In another article Langwallner also discussed Amy Coney Barrett and ‘Originalism’
We have entered a dark era dominated by the religious right, involving literal and historical interpretation of the U.S. Constitution. A return to eighteenth century values is upon us, including the fire and brimstone of the Old Testament, neglecting to remember that Thomas Jefferson was a deist, if that. Let’s not forget that the United States required a Civil War to end the ‘peculiar institution’ of slavery that was not even mentioned in that document, apart from in the three-fifths clause that represented a African-American slaves as three-fifths of a white person for electoral purposes, in order to maintain a balance between slave and non-slave owning states.
We received two submissions from underwater photographer Daniel McAuley that month, the first featured shipwrecks, which become reefs:
With the combination of a long history of maritime traffic and often quite ferocious seas, it comes as no surprise that the Irish coastline is strewn with shipwrecks, many of which date back hundreds of years. Each one provides a fascinating porthole on a bygone age, telling stories that are often of historical significance, as well as allowing divers a chance to encounter what are often quite intriguing new environments for marine life.
The next introduced us to the seals living along the Irish coastline, now threatened by fishermen disturbed by a competitor as over-fishing reduced catches.
The playful nature of seals reminds any snorkeler of a dog looking for affection from its owner. So listening to news stories where people are saying the best solution to the problems afflicting the fishing community is to take a high powered rifle to these playful creatures filled me with rage and frustration around the management of our coast, and what the future holds for it.
Musician of the Month for October Fergus Kelly drew inspiration from a Fine Art background:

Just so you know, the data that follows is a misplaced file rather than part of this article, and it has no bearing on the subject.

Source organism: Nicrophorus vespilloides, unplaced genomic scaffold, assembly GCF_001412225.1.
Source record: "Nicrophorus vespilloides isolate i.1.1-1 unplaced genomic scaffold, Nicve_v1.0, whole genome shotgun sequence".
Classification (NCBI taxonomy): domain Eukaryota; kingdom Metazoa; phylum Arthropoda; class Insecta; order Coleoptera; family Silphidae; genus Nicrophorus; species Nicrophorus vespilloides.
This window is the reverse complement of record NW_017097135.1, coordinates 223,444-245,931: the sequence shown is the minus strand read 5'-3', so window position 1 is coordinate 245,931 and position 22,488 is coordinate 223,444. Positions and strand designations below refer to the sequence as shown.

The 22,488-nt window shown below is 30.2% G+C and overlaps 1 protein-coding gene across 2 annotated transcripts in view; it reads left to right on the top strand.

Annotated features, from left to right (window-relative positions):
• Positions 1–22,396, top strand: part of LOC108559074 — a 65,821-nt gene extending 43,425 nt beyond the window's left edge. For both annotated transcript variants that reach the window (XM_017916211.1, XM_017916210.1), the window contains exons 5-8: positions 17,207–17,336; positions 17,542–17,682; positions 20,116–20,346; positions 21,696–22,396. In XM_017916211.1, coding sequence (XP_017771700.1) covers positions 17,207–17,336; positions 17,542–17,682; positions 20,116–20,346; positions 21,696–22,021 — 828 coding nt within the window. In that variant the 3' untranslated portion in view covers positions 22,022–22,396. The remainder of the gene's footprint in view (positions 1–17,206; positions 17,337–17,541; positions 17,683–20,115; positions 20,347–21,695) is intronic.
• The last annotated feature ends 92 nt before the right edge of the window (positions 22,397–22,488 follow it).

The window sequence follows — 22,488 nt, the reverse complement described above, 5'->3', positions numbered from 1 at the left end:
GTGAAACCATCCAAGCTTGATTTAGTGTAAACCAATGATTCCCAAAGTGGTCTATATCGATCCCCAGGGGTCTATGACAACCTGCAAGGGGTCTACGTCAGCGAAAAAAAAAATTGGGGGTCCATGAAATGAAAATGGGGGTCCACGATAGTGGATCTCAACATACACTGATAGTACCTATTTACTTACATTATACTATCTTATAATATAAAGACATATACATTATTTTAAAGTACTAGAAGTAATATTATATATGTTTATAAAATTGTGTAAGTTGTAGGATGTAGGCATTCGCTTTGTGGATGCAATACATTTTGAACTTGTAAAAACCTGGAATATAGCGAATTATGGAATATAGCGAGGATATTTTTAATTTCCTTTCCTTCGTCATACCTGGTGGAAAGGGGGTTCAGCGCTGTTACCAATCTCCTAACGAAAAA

I’ve been passionate about music from an early age, and my love of the post-punk spirit of DIY and experimentation found a crossover with the further reaches of sonic exploration coming from the Fine Art approaches to sound as a sculptural medium. I then discovered improvised music and was smitten. The possibilities just seemed wide open. There was a directness and a simplicity that was really appealing. It was also a much quicker route to producing music by sidestepping years of training. Of course, it’s not just musical ability you bring to the table, it’s imagination and intelligence too.
In poetry Kevin Higgins appears to have been inspired by the forthcoming elections:
A barrel of industrial waste poured into a suit
donated by a casino owner who knows people
with a tangerine tea towel tossed strategically on top
because it was the only available metaphor for hair
was running for re-election as CEO of South Canadia
against an old coat with holes in it.
While Ernest Hilbert mused on ‘Models, slender and famished as cheetahs,’:
The bathroom’s OUT OF ORDER. Sewage seeps
Into the restaurant. The manager’s
Frantic, alone today. The line’s
Become a mob. A voice from an SUV
Barks at the drive-through speaker. In the back,
Children cheer a whirl of color on a screen.
I feel the boredom underneath the beauty.
It’s weird, and getting desperate these days.
In auction rooms, the arms go up. And . . . sold.
The next exquisite investment’s on the block.
The views—the hills, the seas—are still pristine for those
Who can afford the heights. Who’s this beauty for?
Beauty’s boring. I do go on and on,
Don’t I? Oh, you have a nosebleed.
Here, drip some in my drink. See this?
Flick this switch. Now listen. Someone will scream.